Whatever you do, I recommend being consistent. During a panic stop, your instincts will take over, and if you are used to pulling on one lever, you’ll find that if the brakes are reversed, you are skidding the rear wheel without slowing down significantly. Several of my friends use the “right – front” approach, and when I ride their bikes, I constantly have to remind myself of the reversed brake levers – and hope that I won’t have to stop in a hurry.


This post is excerpted from Bicycle Quarterly‘s “Brake Special” (above) that was part of Vol. 7, No. 2. All Bicycle Quarterly back issues are available…

Photo credit: Hilary Stone (Baines Flying Gate), Gipiemme (Giovanni Battaglin)

Posted in Brakes | 69 Comments

600 km Brevet: coasting, walking and a lot of riding


Last weekend was the Seattle International Randonneurs 600 km brevet. Not only was it the last brevet we needed to qualify for Paris-Brest-Paris, but we also had a goal of finishing it in R60 time: 24 hours for 600 km.

Some readers my be surprised by our secrets on how to post such a fast time: We coasted a lot, and we walked a lot. (Of course, we pedaled as efficiently as possible in between coasting and walking.)


As usual, I rode my bike to the start. It was fun to ride through a deserted downtown Seattle so early on Saturday morning. It’s a moment full of anticipation, of looking forward to an extraordinary day on the bike.

The ride started at 6 a.m, and almost immediately stopped again. A long freight train was blocking a level crossing. Rather than wait (these trains can take 15 minutes or longer to get moving), some of us decided to head a few blocks to the North, where there is an overpass across the tracks.


We climbed up the steep hill to leave the Duwamish River valley, rode through the tunnel on top of I-90, then coasted down onto the Lake Washington bridge. Hidden behind Wade is Theo, in the aero tuck to make the most of his slender build. It’s amazing how low and narrow you can get on a bike… In the back, Ryan is leading the second group, also in the aero tuck to maximize his speed and catch back on without wasting any energy. As you can see, the coasting started early in the ride…


The morning was overcast, but the views were no less spectacular for it. The sun was peeking out from behind the clouds as we looked toward Bellevue. It was surprising to me how unstable my bike was as I took the photo. “Look where you want to go,” I wrote in one of Bicycle Quarterly‘s “Skill” columns. This is even more true when riding no-hands.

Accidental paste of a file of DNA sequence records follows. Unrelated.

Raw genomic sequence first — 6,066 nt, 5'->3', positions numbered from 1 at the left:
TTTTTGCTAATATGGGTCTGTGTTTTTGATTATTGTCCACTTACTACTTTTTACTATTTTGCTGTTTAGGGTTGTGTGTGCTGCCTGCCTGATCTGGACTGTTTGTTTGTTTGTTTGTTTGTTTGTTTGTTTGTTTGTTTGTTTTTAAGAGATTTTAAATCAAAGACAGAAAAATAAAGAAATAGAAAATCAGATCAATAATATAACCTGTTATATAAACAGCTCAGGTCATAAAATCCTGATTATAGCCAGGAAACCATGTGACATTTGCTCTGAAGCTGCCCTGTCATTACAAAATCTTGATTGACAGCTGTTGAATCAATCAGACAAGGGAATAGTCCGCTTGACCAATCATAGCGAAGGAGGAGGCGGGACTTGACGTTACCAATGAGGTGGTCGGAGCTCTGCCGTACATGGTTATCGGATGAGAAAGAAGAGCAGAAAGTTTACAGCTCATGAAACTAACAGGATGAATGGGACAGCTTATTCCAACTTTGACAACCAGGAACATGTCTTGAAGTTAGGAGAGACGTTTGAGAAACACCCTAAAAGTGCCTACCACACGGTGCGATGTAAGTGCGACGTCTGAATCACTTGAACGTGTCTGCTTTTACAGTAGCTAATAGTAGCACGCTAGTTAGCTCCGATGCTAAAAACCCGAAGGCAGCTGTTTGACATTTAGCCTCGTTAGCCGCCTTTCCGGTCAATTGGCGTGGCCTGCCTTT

Our group smoothly climbed the Cascade foothills as we made our way south toward Mount Rainier. The reason you see so few photos of riders pedaling is simple: It’s hard to take photos while working hard. It’s only when coasting that I can easily reach into my handlebar bag and pull out the camera.


We weren’t the only ones having fun on the deserted roads this morning. It seems like we see this red Ferrari during every brevet that goes through the May Valley. Later during the day, when the going wasn’t always easy, I sometimes pined for something a bit more motorized than my mount…


With a time goal in mind, there wasn’t much time for slowing or stopping, and corners were taken at speed. I appreciated that even in mid-corner, Wade had a quick wave for the driver who had stopped for us. (We had the right-of-way, but unfortunately, not all drivers respect that.)


A few hours later, and we were approaching Mount Rainier. It looks so different every time I see it, depending on my viewpoint and the season. Right now, the volcanic cone still is covered with snow. It’s a long climb up the Nisqually River valley, but the gradient is almost imperceptible. So it’s easy to work too hard here trying to keep the speed up. The secret is to relax and go a little slower, rather than ride yourself into the ground.


Skate Creek Road always is a favorite, and on this glorious day, it was no exception. We played during the descents, here Steve is in the aero tuck, rapidly catching up to Wade who hasn’t tucked his arms and is visibly less aerodynamic.